Defending An Islamic Benedict Option
Some Muslim families in New York state tried to take an Islamic Benedict Option. It has been fraught with danger. Excerpt:
Deep in the dense woods near the Catskill Mountains, a settlement was started decades ago by Muslim families, many of them African-Americans from New York City, who were seeking to distance themselves from neighborhoods they saw as dangerous and laden with corrosive influences. Holy Islamberg was intended to be a refuge, a serene environment to pray and bring up children.
In the years since, the enclave’s residents have forged relationships with state and local law enforcement, and made connections with their non-Muslim neighbors from nearby towns. They work alongside each other in medical clinics and offices. Their children are teammates in youth football and basketball games.
But residents of Islamberg have found that there is no such thing as a safe haven in the internet age.
Conspiracy theorists and anti-Muslim groups have sketched a false portrayal of the community as a hidden-away den of Islamic extremism. Last week, the police in Greece, N.Y., roughly 200 miles away, arrested four young people who are accused of amassing a stockpile of firearms and homemade bombs with plans to target the community.
The plot was the second major one on Islamberg to be thwarted by the authorities in recent years.
The community has (or had) some ties with Islamic extremists, but these appear to have been negligible:
And an analysis published in 2008 in the CTC Sentinel, a journal published by the Combating Terrorism Center at West Point, concluded that there was no evidence proving Islamberg was part of a covert training operation. Instead, the report said, neither “the presence of weapons (or even arsenals), nor weapons training are particularly unusual phenomena in rural America.”
The right-wing interest reflects “a certain amount of obsession that I don’t see how it’s possibly justified,” William Rosenau, one of the authors of the Sentinel analysis, said last week. “I think the fact that the members are Muslim and almost all African-American is a source of a lot of the anxiety. I think it’s straight up religious and racial fear.”
Major McEvoy, the State Police commander in the region, said the story of Islamberg reminded him of his own: His mother had moved their family from Brooklyn to Binghamton for a change.
“They believe in education,” Major McEvoy said. “They believe in hard work. They believe in raising their children with those goals in mind.”
This is the first time I’m hearing about the Islamberg communities, and I am aware that the Times is not an unbiased source of information. I am open to hearing more critical perspectives about this black Muslim community (but if you’re going to post conspiracy theory garbage, save yourself the trouble, because I’m not going to approve it).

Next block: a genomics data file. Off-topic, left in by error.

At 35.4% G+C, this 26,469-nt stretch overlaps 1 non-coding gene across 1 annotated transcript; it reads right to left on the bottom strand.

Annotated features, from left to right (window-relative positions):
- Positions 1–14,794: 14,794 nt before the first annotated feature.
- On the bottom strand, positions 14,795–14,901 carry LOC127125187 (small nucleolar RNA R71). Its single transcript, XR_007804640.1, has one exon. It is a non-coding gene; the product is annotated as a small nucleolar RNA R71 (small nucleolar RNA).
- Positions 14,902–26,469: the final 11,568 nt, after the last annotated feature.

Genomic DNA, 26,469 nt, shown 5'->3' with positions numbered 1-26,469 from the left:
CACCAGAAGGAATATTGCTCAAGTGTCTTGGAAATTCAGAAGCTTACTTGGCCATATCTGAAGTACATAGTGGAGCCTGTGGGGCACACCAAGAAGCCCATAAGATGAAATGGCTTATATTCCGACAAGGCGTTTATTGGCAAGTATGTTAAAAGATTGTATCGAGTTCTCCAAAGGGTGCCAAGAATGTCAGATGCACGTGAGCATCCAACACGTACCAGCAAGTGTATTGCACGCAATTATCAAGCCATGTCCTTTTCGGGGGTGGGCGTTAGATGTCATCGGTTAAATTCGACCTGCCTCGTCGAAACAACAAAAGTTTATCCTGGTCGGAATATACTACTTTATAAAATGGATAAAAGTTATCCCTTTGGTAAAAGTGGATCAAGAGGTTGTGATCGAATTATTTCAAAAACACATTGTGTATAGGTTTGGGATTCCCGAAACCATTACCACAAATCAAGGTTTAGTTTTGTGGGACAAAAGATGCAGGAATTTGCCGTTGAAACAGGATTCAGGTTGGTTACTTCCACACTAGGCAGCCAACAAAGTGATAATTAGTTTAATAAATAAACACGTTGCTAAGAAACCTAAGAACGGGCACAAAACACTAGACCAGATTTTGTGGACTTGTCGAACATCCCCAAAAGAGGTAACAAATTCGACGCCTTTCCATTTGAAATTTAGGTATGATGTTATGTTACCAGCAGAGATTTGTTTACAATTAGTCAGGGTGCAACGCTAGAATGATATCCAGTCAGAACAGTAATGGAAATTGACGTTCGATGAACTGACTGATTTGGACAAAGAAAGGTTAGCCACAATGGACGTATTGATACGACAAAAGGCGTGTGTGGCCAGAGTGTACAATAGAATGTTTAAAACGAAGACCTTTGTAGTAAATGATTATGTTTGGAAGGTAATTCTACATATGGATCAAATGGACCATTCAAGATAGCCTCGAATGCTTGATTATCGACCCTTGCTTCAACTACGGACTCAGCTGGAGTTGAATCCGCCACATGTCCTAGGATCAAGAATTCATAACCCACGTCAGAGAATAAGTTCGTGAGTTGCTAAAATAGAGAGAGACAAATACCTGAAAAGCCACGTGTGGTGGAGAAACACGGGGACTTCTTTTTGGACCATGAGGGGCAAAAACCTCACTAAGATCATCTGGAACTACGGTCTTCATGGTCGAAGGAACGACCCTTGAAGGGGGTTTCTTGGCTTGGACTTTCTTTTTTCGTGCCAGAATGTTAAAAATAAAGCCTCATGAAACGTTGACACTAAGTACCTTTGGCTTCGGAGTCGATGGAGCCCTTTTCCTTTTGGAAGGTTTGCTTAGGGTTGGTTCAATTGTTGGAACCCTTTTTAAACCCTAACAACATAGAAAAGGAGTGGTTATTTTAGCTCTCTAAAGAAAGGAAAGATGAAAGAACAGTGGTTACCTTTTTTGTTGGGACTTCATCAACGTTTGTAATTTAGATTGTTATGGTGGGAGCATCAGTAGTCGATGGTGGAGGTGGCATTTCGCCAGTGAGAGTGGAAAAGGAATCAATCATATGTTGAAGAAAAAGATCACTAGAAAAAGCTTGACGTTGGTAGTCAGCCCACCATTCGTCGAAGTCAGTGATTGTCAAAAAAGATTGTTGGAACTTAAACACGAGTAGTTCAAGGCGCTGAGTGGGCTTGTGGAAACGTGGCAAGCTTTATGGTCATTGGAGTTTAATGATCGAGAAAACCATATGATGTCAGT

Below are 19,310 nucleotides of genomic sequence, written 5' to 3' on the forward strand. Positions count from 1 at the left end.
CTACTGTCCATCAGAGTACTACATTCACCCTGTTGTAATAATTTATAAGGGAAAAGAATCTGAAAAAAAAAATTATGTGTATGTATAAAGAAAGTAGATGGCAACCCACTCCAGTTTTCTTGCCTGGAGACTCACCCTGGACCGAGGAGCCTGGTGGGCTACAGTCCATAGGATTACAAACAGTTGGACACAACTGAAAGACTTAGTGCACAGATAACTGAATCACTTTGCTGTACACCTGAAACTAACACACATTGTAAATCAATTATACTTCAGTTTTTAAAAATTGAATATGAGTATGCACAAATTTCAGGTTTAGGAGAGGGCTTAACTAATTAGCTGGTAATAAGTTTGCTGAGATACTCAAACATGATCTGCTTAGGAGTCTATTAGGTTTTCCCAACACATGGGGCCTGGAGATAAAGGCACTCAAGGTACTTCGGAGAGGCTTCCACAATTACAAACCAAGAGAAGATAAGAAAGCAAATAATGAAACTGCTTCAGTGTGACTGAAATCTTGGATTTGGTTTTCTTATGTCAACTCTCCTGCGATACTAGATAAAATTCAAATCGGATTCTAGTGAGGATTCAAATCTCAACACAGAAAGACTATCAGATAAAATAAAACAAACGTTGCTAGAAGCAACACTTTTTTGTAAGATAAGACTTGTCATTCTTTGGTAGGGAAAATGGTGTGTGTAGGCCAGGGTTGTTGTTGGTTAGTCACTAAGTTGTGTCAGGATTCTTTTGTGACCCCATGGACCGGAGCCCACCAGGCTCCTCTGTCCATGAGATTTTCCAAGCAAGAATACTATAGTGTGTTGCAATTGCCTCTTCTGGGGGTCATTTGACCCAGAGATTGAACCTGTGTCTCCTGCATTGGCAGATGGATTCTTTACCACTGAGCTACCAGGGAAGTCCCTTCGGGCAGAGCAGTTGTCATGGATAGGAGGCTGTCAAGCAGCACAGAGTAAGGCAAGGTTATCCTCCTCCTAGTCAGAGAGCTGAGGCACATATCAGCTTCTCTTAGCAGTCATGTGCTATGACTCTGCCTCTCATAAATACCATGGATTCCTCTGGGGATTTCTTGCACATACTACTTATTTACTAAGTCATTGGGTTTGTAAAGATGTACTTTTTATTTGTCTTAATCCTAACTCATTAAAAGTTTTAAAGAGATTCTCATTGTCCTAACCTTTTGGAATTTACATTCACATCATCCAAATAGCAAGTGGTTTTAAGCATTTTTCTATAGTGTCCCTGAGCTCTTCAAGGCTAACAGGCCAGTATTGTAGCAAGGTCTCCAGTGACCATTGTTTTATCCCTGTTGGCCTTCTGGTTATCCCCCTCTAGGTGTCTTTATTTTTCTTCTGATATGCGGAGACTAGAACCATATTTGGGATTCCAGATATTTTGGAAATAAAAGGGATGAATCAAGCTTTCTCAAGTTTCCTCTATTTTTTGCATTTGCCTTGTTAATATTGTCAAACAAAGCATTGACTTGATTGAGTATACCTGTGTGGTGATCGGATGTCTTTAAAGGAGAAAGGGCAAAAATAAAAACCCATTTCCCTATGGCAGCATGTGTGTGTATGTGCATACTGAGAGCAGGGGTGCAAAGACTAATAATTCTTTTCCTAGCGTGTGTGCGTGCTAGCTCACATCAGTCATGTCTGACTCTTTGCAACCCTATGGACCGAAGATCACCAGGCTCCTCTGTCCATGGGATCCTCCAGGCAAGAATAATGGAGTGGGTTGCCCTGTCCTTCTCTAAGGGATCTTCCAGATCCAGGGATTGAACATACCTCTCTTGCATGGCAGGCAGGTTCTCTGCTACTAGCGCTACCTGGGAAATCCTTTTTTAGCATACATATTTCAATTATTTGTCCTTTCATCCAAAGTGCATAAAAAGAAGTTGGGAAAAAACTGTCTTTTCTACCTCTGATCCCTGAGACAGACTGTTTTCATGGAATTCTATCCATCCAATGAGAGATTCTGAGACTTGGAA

What stands out to me about this story is how easy it is to imagine that thirty years from now, orthodox Christian communities will be treated the same way. Insofar as these intentional Islamic communities are truly peaceful, and not harbingers of violent radicalism, then I believe that orthodox Christians should stand up for them. Can you really blame these people for wanting to raise their children apart from what America has become? I can’t, and I don’t. In fact, unless it emerges that they have credible and meaningful ties to violent Islamic extremists, I want to encourage them.
If you have credible negative information about these folks, let me know, and I’m open to changing my opinion. (For the record, I certainly won’t defend Christian intentional communities that intend violence against others.) If there is no evidence that these people are training Muslim terrorists, then on what grounds do we condemn them? Because they are Muslim, and wish to live apart because they find mainstream society corrupt?
UPDATE: Just wanted to add that my views here are specific to the United States. I do not feel the same way about Europe.
UPDATE.2: For those who are wondering why I have so many caveats about Islamberg in this post, it’s because when I was living and working in Dallas, I had a number of nasty run-ins with local Muslim leaders who wanted to project an image that they were peaceful and civic-minded — that was for public and media consumption — but who in reality educated their community members in radical Islam, e.g., the works of Sayyid Qutb. I know from bitter experience how easily some of these people lie. But I also know from experience that there are good Muslims out there who are not like that.